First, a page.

Column: Farewell to the Parthenon

Closing of Ann Arbor restaurant ends long tradition among friends
John U. Bacon

John U. Bacon

Ann Arbor’s Parthenon Restaurant closed last week after almost 40 years at the corner of Main and Liberty. For me and my friends, it marked more than the passing of a favorite spot, but the end of a time-honored ritual.

On our last visit, we filed in, and walked to our favorite table in the back. A little warmer, and we’d sit outside, but it was still March, so whatya gonna do? The owners and waiters nodded. They’ve seen us more than a hundred times. When I needed to sell ads for the Huron Hockey program to help fund the team, the Parthenon signed up every time – something the chain coffee shop across the street would never consider.

BW and I started coming here in the fall of our sophomore year in high school. We both ran cross-country – a near-death experience – but that meant we could eat anything, and not gain a pound. For us, that meant a jumbo coke, a basket of fries, and two gyros – each.

We’ve since added a few friends from our high school days: Scotty, a hockey teammate of mine; TP, the tennis captain; Sevvie, a soccer star; and Barney, whom I was nice enough to drive to practice every day, so he could take my job. I was cool like that.

We have no need for menus, but no need for two gyros each anymore, either. The lightweights get salads, and we all get gyros. TP once made the double mistake of looking at the menu and ordering a shish-ka-bob – who knew they even made those? – for which he is still roundly chastised. Mainly by me.

The highlight, always, is the saganaki. The waiters know we tip in direct proportion to the height of the flame they create, so they douse the cheese in brandy. Then the poor guy lights it, it goes “whooof!” and creates a mini mushroom cloud. I know a few waiters who no longer have eyebrows.

Ostensibly, we meet to celebrate someone’s birthday, but being guys, we’re lucky if we get together within a month of the actual day. I’m pretty sure I’m the only one who knows even half the birthdays, anyway.

We still recognize the division between the four former high school seniors at our table, and the two lowly juniors. We’ve been doing this for well over a decade, but it only occurred to us about five years ago that the juniors might also have birthdays. And, as it turned out, they did – but we usually fail to remember them. Because they’re juniors.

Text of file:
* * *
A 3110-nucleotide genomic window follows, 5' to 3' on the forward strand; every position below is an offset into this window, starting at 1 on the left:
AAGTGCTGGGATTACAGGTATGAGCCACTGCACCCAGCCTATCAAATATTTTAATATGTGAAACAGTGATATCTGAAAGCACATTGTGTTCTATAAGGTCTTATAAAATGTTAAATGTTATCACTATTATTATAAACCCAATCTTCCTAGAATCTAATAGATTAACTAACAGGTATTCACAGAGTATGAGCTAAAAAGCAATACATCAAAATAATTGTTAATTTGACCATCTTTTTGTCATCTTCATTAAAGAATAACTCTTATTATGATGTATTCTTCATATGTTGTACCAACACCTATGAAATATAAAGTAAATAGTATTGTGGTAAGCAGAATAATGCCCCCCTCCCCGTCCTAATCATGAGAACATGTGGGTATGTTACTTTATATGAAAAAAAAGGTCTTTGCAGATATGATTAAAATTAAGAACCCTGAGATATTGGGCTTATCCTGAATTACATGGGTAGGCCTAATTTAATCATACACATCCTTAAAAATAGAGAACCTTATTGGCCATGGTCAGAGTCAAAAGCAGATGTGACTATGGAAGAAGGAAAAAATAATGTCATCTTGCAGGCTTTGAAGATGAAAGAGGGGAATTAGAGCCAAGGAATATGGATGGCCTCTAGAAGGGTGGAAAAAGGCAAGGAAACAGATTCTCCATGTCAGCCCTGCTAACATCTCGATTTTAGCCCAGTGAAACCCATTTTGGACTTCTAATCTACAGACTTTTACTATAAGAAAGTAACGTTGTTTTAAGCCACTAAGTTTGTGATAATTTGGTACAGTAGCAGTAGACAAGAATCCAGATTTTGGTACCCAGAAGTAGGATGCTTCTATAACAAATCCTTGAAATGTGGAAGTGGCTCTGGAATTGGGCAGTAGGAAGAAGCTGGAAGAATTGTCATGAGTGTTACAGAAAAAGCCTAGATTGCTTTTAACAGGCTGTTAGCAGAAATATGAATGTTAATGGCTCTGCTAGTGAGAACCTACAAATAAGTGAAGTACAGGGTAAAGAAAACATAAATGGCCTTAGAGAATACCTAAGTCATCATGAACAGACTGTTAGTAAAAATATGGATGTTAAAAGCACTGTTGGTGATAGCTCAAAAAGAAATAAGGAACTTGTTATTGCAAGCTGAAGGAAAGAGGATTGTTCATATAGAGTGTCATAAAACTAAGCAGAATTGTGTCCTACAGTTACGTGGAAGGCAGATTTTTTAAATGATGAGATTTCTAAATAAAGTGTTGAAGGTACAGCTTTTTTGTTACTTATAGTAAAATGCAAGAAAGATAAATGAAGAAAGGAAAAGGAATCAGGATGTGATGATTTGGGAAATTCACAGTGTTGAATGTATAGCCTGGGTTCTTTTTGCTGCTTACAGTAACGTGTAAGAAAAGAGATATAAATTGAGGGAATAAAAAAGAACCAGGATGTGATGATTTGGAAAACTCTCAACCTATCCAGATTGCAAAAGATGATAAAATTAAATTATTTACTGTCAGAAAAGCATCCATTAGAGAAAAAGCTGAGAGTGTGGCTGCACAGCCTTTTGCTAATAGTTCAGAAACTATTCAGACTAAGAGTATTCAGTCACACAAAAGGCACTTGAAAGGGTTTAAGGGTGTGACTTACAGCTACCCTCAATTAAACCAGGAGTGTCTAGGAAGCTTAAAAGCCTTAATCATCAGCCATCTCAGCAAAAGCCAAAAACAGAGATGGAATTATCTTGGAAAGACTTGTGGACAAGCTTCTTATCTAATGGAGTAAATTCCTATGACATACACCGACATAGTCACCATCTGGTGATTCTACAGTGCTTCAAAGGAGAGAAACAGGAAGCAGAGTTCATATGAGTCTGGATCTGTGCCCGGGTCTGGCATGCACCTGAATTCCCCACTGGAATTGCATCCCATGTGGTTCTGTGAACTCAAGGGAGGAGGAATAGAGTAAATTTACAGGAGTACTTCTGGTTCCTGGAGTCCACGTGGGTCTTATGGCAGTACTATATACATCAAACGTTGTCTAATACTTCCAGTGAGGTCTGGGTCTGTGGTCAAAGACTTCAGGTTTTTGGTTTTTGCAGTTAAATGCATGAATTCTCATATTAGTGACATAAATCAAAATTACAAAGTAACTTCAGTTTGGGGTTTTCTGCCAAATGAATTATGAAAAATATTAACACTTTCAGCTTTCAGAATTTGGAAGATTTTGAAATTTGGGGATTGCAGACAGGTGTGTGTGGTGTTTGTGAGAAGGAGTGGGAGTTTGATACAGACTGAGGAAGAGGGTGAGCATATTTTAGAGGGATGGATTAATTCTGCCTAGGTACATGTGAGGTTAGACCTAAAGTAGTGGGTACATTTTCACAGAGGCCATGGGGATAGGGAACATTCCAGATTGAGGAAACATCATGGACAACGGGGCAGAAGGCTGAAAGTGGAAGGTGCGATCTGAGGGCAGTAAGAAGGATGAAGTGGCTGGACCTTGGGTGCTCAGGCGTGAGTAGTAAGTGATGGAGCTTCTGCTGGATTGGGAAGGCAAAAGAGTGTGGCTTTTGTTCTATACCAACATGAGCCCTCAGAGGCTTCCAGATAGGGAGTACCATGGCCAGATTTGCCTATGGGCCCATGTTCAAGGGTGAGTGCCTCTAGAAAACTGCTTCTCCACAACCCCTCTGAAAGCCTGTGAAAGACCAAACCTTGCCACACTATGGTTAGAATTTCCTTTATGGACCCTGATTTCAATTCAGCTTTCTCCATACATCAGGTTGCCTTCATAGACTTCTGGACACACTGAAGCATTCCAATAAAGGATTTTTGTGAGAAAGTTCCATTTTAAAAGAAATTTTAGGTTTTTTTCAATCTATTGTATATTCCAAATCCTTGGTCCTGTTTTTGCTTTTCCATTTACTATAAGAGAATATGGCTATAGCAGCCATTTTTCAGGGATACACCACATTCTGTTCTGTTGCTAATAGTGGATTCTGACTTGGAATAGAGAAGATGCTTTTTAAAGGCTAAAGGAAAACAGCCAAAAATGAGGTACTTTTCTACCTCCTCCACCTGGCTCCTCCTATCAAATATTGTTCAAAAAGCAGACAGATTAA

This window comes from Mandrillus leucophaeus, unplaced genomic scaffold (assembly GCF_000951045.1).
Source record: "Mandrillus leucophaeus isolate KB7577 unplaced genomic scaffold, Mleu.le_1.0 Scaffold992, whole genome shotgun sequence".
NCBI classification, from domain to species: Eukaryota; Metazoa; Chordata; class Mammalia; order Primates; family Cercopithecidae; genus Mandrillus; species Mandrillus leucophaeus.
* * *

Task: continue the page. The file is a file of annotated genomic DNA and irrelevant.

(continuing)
Think that’s ridiculous? It gets worse. We often debate the merits of Tappan Junior High versus Clague, which is – and I say this with complete journalistic objectivity – the greatest junior high school of all time. The Tappan guys do have an ace: they played with quarterback Jim Harbaugh, who went on to become Michigan’s Big Ten MVP, an NFL star, and the San Francisco 49ers’ head coach. BW and TP were his tailbacks at Tappan, ultimately replaced by NFL Hall of Famers Walter Payton and Marshall Faulk.

We can still recount football, baseball and basketball games we played against each other years ago – the most pointless conversation anyone is having anywhere in town.

Well, almost. We also repeat stories so many times, everybody at the table can finish them, like an ancient tribe passing on its oral traditions.

Take the homecoming queen who rejected both Scotty and BW in the same month. Scotty was kissing her on her front step when – pardon me in advance – he farted.

“Could she hear it?” we asked.

I could,” he said. “And my ears were just four inches from hers.”

A few weeks later, BW dropped her off, and didn’t make any moves. But when he tried to drive away, his car got stuck in the snow. He had to ring her doorbell and ask her to come help dig him out – thereby erasing any question whatsoever that it was, indeed, their last date.

The stories go on and on, and in this way, we share our innermost feelings.

Women never join us, but it’s not because they’re not welcome. Our girlfriends and fiancés and wives all wonder about these lunches, and what we talk about, until they come see for themselves, and discover that we’re morons. None of them have ever asked to return.

The baskets get removed, the bill comes, and it’s time for us to say goodbye – not just to each other, but to this old friend, the Parthenon, forever.

We could go somewhere else, and I suppose we’ll have to soon enough, but it won’t be the same. Where are we going to find a place that plays lyre music and ignites dairy products? There are fancier restaurants just down the street, but none will be more comfortable for us.

So, no. Wives and girlfriends, you’re not missing out on anything.

But we will.

About the author: John U. Bacon is the author of the New York Times bestseller “Three and Out: Rich Rodriguez and the Michigan Wolverines in the Crucible of College Football.” He also co-authored “A Legacy of Champions,” and provided commentary for “Black and Blue: The Story of Gerald Ford, Willis Ward, and the 1934 Michigan-Georgia Tech Football Game,” which has been airing on various stations in Michigan and nationally.

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  1. By TJ
    April 6, 2012 at 9:47 am | permalink

    I’m glad I heard this on the radio this morning, because your delivery made it that much more enjoyable and poignant. But I’m also glad I read this version, because a few bits were missing from the radio piece.

  2. By Eric
    April 9, 2012 at 8:07 am | permalink

    The gyros there was good and consistent but they always had that horrible bouzouki music on at about 200 decibels.